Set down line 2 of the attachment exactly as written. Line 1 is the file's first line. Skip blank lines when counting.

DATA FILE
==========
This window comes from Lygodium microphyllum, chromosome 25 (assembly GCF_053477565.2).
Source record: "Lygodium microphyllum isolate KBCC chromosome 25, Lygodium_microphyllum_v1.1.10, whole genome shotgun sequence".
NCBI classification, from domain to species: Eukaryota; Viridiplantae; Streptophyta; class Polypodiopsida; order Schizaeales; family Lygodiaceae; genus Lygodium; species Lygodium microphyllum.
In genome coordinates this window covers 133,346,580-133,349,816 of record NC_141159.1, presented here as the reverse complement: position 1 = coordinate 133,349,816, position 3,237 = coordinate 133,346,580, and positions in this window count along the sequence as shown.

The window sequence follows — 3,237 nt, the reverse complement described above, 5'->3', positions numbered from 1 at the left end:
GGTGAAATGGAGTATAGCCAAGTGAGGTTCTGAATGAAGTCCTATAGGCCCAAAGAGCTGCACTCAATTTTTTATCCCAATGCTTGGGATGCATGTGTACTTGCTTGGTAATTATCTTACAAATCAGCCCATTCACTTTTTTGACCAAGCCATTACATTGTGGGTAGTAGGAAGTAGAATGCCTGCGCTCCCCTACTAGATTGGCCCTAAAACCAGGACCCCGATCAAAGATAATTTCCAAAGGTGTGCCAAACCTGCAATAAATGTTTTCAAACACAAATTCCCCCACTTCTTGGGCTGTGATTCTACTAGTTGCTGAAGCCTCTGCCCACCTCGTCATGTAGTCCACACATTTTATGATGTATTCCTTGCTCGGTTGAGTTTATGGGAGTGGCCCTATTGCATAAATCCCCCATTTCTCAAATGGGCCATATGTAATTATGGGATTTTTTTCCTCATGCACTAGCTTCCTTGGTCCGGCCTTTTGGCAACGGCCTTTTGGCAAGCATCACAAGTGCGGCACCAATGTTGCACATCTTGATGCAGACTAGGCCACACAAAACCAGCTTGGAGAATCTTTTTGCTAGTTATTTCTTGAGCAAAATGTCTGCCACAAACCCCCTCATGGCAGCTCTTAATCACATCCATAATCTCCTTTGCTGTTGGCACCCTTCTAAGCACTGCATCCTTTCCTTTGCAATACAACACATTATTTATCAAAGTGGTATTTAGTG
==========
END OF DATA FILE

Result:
Source record: "Lygodium microphyllum isolate KBCC chromosome 25, Lygodium_microphyllum_v1.1.10, whole genome shotgun sequence".